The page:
Jenny Hval: Classic Objects (4AD) - review | Under the Radar Magazine Under the Radar | Music Blog for the Indie Music Magazine
Monday, October 2nd, 2023  

Jenny Hval

Classic Objects


Mar 15, 2022 Web Exclusive Bookmark and Share

“Classic Objects,” the title track of Norwegian artist Jenny Hval’s latest record, starts with her recalling a painter in her first studio space, while faint, loose guitar strings hang in the background. “She used to attach/Her own hair onto her paintings,” Hval sings, using the memory as a jumping point to contemplate life and death, the purpose of art. Importantly, the key to the song, and the entire album, lies in the two lines: “I mean, life and art, or is it death?/Or maybe it’s just me?”

Classic Objects is an album of stories and meditations. Jenny Hval treats them like classic objects, ones that deserve care when handled. Yet these objects are far from fragile—bubbling synth pulses and rolling percussions evolve into climactic crescendos and back again. The heavy keys of “American Coffee” ground the song in a dramatic elegance—a spotlight shining on a one-woman show—as Hval ponders her childhood. Soon enough, the song transforms into one where Hval’s voice glides over stretched synth progressions. “Year of Sky,” the album’s centerpiece, glistens with electronic effects and slowly grows with heavier soundscapes and wrapping percussion. “Cemetery of Splendour” takes a similar approach, yet the sounds of the everyday—crickets, engines, people chattering—that close out the song confirm that Hval can find beauty everywhere.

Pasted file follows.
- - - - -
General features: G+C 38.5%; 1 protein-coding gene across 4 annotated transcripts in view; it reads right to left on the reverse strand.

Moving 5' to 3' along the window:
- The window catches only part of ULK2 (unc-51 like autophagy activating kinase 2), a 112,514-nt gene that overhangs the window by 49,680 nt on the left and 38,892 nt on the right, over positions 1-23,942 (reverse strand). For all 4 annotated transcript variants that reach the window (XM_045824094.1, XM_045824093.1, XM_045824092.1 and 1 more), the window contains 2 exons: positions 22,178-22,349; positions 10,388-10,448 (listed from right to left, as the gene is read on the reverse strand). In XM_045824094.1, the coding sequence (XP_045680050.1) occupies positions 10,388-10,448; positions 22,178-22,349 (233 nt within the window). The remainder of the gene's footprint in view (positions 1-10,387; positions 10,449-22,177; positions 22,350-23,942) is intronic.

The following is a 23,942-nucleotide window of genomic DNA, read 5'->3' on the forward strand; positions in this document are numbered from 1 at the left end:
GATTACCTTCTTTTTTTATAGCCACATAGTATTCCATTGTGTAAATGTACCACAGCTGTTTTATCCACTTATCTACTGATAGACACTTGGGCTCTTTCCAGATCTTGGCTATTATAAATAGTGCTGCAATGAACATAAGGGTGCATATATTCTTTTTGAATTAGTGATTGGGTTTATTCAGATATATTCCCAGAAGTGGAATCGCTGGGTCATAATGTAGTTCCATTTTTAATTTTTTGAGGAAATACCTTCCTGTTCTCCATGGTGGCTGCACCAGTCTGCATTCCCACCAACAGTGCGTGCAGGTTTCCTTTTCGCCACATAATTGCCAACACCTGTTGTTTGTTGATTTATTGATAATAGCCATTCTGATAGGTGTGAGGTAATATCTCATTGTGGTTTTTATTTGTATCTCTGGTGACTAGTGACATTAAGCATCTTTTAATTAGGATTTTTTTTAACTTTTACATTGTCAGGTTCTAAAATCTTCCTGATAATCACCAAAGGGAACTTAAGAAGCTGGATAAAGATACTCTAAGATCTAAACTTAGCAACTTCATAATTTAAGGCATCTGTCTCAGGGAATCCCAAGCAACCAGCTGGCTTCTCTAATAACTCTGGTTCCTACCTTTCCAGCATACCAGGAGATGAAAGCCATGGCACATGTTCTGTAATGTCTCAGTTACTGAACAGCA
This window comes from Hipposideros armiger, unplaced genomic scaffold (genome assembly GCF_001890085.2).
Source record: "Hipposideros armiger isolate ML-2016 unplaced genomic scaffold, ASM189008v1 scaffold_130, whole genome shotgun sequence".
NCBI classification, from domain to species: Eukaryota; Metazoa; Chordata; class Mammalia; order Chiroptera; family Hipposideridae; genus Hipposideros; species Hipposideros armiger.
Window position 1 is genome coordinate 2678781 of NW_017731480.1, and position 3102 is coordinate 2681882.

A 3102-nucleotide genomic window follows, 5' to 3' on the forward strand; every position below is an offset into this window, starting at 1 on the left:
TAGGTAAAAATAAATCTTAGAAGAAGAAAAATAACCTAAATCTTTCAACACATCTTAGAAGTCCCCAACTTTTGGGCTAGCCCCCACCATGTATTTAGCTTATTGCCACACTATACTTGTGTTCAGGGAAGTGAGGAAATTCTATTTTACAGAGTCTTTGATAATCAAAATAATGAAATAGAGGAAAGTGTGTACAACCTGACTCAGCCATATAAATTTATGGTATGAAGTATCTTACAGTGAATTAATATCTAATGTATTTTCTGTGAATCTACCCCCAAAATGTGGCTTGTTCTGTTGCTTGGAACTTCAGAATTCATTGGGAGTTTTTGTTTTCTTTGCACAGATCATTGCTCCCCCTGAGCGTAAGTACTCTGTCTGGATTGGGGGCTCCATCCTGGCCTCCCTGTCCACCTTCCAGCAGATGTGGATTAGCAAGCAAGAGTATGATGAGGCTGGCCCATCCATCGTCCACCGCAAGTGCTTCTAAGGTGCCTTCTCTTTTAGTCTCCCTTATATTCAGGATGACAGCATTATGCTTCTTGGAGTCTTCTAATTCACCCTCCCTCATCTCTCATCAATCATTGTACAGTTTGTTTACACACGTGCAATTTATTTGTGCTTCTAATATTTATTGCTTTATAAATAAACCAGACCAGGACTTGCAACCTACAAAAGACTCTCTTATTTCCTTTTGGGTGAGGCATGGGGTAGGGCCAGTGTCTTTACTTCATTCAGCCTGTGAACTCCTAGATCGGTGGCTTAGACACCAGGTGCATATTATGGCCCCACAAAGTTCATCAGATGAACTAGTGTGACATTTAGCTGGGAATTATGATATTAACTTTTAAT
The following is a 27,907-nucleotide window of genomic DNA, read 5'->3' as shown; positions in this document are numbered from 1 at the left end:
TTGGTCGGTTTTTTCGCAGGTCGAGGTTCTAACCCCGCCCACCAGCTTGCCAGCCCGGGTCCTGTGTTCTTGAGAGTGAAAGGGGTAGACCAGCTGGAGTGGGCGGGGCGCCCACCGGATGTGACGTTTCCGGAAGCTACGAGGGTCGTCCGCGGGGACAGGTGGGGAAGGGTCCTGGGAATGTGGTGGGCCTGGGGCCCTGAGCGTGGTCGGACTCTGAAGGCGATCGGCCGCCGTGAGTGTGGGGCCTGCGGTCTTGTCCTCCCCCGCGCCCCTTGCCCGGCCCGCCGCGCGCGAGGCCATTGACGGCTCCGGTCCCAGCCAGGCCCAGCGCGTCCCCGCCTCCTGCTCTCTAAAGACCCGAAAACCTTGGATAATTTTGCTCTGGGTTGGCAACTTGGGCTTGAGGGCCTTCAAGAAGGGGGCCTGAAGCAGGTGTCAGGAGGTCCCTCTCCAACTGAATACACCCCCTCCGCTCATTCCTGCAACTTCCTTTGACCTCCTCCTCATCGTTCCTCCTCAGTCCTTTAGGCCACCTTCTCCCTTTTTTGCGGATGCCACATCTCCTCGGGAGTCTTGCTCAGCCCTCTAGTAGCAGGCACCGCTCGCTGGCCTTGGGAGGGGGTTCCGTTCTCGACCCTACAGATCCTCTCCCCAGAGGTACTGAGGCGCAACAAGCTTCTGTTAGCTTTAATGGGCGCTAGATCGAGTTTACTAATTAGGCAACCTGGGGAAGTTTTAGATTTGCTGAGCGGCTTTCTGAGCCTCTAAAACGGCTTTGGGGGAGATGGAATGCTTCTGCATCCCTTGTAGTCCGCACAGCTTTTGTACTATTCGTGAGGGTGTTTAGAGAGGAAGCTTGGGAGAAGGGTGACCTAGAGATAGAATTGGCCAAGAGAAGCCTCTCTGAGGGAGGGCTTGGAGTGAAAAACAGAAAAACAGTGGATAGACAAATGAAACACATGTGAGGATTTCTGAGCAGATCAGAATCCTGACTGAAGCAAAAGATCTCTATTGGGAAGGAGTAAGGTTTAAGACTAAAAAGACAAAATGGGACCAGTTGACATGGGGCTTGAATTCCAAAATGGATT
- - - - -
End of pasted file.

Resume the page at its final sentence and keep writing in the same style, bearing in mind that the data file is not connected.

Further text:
Hval has said Classic Objects is a pop album, which is true—these songs’ evolutions belie the elements of pop underneath. Peppy keys drive the verses of “Year of Love” while Hval’s voice delivers a gliding, catchy melody through the chorus. The climax of “Year of Sky” rests on the melodic resolution building throughout, while the sweet, elegant single “Freedom” acts as a lullaby. And through her stories, Hval ensures that Classic Objects is also a political album. “Year of Love” sees Hval examine the staying power of marriage, recalling seeing a man propose to a woman at a show of hers. Single “Freedom” has Hval list wishes and wants of a better and different world. “I want to live in a democracy,” Jenny Hval sings on “Freedom.” “Somewhere where art is free.” It’s a perfect encapsulation of Hval’s songwriting approach and our moment writ large; one where so much is happening at once, that it’s impossible to not take a step back and stare in weary awe.

Album closer “The Revolution Will Not Be Owned” doubles as Hval’s strongest declaration: “And this song is regulated by copyright regulations/And dreaming doesn’t have copyright/I guess you could say, ‘The revolution will not be owned.’” Hval delivers this last line, over sweeping piano lines and rattling cymbals, in hushed confidence. Yes, Hval dreams of a place that’s yet to be, but Classic Objects is also her testament to keeping on trying, to come as close to creating it as possible. (

Author rating: 8/10

Rate this album
Average reader rating: 5/10


Submit your comment

Name Required

Email Required, will not be published


Remember my personal information
Notify me of follow-up comments?

Please enter the word you see in the image below:

There are no comments for this entry yet.